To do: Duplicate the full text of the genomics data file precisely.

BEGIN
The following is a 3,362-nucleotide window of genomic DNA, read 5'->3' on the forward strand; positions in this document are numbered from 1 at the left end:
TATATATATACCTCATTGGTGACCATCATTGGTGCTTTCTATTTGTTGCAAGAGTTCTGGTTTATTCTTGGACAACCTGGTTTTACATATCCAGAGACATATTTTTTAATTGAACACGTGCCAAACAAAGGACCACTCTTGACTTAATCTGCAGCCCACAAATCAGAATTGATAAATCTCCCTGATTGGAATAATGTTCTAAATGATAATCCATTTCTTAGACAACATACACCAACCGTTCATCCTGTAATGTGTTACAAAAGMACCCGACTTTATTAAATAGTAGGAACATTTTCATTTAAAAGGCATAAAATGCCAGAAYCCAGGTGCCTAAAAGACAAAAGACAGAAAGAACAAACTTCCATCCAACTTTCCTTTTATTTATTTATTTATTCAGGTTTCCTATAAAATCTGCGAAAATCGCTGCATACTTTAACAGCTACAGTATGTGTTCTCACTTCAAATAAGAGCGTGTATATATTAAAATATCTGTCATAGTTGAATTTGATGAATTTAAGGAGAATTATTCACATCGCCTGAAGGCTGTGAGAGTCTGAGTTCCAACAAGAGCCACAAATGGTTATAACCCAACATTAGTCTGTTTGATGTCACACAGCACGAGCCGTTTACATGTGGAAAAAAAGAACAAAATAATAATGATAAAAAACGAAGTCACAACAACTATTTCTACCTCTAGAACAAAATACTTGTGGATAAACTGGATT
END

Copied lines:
The following is a 3,362-nucleotide window of genomic DNA, read 5'->3' on the forward strand; positions in this document are numbered from 1 at the left end:
TATATATATACCTCATTGGTGACCATCATTGGTGCTTTCTATTTGTTGCAAGAGTTCTGGTTTATTCTTGGACAACCTGGTTTTACATATCCAGAGACATATTTTTTAATTGAACACGTGCCAAACAAAGGACCACTCTTGACTTAATCTGCAGCCCACAAATCAGAATTGATAAATCTCCCTGATTGGAATAATGTTCTAAATGATAATCCATTTCTTAGACAACATACACCAACCGTTCATCCTGTAATGTGTTACAAAAGMACCCGACTTTATTAAATAGTAGGAACATTTTCATTTAAAAGGCATAAAATGCCAGAAYCCAGGTGCCTAAAAGACAAAAGACAGAAAGAACAAACTTCCATCCAACTTTCCTTTTATTTATTTATTTATTCAGGTTTCCTATAAAATCTGCGAAAATCGCTGCATACTTTAACAGCTACAGTATGTGTTCTCACTTCAAATAAGAGCGTGTATATATTAAAATATCTGTCATAGTTGAATTTGATGAATTTAAGGAGAATTATTCACATCGCCTGAAGGCTGTGAGAGTCTGAGTTCCAACAAGAGCCACAAATGGTTATAACCCAACATTAGTCTGTTTGATGTCACACAGCACGAGCCGTTTACATGTGGAAAAAAAGAACAAAATAATAATGATAAAAAACGAAGTCACAACAACTATTTCTACCTCTAGAACAAAATACTTGTGGATAAACTGGATT